“Eerie, peaceful, but just not any fun,” said Jim Furyk, who has spent the past two decades on tour. “It’s awkward, more than anything else. It’s so quiet. Usually there’s a buzz or a whisper.”
The only buzz, virtually all day, was of chainsaws. Because the violent thunderstorms of Friday night felled at least 40 trees on Congressional’s grounds, tournament organizers made the decision early Saturday morning — before they even knew if they could hold the third round — to close the course to fans and most of the 2,000 volunteers used to conduct the event. The debris was just too significant, and potentially too hazardous, with broken limbs across the course hanging delicately, as if waiting to fall on passersby.
Thus, the odd scene: a virtually vacant course conducting what should be an intense competition.
“I don’t know when the last one was, when there was a competitive round without fans,” said Greg McLaughlin, the tournament director and the CEO of Woods’s foundation. “So it is difficult [to take that step]. But from a safety standpoint, it made sense because you’re talking about 25-30,000 people, and then you’re talking about 2,000 volunteers. You have to be so far out in front of that.”
Who remained: The 80 players who made the cut; their caddies; the media; some wives and girlfriends and family; the staffs from Woods’s foundation, Congressional and the PGA Tour, some of whom were bleary-eyed; and small groups of volunteers deemed essential to conducting the event. Tee times were delayed nearly six hours, and when George McNeill stood over his first drive of the day at 1 p.m. — the first man to begin play — 16 people sat in the stands behind the first tee. The loudest sounds were the chirping of birds.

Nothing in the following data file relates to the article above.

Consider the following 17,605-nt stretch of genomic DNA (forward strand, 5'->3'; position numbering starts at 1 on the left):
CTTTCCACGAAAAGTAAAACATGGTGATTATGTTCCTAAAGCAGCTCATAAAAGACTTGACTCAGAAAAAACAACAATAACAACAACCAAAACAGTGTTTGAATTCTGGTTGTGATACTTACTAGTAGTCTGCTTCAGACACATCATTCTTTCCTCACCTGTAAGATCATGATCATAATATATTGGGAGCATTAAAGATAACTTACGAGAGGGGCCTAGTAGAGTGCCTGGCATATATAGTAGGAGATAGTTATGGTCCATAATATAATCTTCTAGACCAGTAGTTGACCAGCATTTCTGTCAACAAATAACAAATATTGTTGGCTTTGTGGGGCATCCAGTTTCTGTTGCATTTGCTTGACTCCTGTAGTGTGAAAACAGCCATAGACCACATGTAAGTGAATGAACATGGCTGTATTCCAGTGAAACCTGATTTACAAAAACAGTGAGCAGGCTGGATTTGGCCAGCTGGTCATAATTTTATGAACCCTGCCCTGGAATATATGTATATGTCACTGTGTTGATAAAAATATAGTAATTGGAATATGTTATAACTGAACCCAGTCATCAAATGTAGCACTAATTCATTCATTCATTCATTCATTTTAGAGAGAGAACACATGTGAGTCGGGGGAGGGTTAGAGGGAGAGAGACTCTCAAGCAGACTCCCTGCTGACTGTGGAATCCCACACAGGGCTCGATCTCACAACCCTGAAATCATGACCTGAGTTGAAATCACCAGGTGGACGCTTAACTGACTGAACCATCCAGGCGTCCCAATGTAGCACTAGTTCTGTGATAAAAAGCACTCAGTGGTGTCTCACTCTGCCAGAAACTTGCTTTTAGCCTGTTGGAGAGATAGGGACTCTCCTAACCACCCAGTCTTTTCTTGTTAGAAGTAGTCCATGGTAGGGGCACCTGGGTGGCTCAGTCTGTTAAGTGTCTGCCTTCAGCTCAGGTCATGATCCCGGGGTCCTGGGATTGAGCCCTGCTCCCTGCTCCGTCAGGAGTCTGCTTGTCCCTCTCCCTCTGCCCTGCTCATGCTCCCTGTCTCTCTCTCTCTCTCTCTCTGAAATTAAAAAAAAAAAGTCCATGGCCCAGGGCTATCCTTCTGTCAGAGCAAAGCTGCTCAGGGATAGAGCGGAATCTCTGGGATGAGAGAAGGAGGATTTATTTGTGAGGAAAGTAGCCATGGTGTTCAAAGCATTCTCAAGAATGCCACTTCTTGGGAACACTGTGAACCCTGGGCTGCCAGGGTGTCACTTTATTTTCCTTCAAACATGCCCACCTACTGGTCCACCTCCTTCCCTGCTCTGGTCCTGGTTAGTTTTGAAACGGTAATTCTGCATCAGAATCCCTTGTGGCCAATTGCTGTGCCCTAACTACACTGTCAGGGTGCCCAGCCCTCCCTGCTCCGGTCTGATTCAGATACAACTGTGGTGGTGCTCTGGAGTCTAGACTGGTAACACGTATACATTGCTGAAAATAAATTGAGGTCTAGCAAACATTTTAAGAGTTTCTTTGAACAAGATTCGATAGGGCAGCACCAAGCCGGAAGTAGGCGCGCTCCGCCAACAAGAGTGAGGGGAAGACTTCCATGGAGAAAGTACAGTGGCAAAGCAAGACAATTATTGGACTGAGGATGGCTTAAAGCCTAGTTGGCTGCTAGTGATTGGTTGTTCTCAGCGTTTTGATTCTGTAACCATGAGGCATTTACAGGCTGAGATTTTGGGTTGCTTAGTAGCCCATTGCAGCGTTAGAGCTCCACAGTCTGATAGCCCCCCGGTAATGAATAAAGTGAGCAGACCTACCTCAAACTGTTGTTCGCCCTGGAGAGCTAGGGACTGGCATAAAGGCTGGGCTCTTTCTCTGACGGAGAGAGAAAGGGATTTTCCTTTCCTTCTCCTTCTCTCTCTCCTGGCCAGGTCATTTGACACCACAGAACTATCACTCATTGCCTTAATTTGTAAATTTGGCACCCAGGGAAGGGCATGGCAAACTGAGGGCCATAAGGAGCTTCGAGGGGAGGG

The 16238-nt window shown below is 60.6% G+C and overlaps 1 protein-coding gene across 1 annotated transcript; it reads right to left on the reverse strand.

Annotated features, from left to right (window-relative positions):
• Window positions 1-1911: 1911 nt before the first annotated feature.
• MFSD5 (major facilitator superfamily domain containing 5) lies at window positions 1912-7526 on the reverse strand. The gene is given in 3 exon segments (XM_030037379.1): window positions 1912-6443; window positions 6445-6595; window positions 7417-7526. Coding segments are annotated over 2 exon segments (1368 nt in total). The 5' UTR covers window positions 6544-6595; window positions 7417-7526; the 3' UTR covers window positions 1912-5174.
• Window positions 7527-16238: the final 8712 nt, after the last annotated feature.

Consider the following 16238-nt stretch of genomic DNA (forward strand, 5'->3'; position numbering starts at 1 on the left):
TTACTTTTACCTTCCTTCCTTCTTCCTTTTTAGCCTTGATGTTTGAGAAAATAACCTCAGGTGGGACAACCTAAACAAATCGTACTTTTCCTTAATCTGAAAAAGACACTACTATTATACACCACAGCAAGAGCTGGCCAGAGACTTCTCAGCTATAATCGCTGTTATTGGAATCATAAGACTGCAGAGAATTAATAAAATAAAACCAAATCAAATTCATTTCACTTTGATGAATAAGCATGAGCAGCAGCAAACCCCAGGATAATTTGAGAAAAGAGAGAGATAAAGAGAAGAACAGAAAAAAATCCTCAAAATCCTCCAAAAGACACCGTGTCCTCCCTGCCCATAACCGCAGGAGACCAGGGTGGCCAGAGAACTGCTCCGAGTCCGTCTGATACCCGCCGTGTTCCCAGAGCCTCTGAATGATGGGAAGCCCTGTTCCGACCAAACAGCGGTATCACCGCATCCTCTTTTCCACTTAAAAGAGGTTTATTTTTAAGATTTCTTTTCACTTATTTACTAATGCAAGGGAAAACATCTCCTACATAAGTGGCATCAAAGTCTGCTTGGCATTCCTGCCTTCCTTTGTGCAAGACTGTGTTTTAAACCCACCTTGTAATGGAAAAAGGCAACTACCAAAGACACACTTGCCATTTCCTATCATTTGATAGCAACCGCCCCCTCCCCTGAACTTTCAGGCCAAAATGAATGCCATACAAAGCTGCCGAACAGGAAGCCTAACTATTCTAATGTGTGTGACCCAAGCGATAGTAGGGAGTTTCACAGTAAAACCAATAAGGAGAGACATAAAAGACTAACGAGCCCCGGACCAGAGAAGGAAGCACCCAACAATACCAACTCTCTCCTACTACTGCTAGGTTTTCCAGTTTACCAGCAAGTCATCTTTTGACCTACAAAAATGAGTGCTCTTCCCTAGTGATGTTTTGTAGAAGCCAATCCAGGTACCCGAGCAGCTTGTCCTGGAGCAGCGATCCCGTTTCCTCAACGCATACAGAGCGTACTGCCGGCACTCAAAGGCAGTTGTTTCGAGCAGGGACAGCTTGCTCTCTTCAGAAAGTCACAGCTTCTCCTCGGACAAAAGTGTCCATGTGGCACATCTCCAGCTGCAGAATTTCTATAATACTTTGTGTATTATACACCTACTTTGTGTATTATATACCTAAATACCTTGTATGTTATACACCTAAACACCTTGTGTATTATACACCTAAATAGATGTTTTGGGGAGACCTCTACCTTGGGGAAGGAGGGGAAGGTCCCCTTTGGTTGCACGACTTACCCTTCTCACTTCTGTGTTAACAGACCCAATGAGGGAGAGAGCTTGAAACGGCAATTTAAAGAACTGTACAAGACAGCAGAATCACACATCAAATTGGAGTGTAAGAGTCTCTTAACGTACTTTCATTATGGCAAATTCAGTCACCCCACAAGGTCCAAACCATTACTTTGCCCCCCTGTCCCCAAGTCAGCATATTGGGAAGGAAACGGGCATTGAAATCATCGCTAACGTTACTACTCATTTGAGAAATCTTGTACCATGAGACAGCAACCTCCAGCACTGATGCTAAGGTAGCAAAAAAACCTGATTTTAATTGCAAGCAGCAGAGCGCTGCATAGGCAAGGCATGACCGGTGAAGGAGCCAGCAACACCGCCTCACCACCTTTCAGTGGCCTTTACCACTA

“There was a couple times, you open a water bottle or something and it kind of fizzes,” said Brian Harman, who played in McNeill’s group, “and you’re like, ‘Man, I’m used to that being kind of drowned out.’ It was definitely different.”
When McLaughlin raced to the course around 11 p.m. Friday, he found the front entrance blocked by what he thought was one large tree. Turns out, there were four. He tried to enter behind the second green, near a maintenance area. Another tree. He went behind the sixth tee. More trees. Finally, he called for help just to navigate the fallen forest.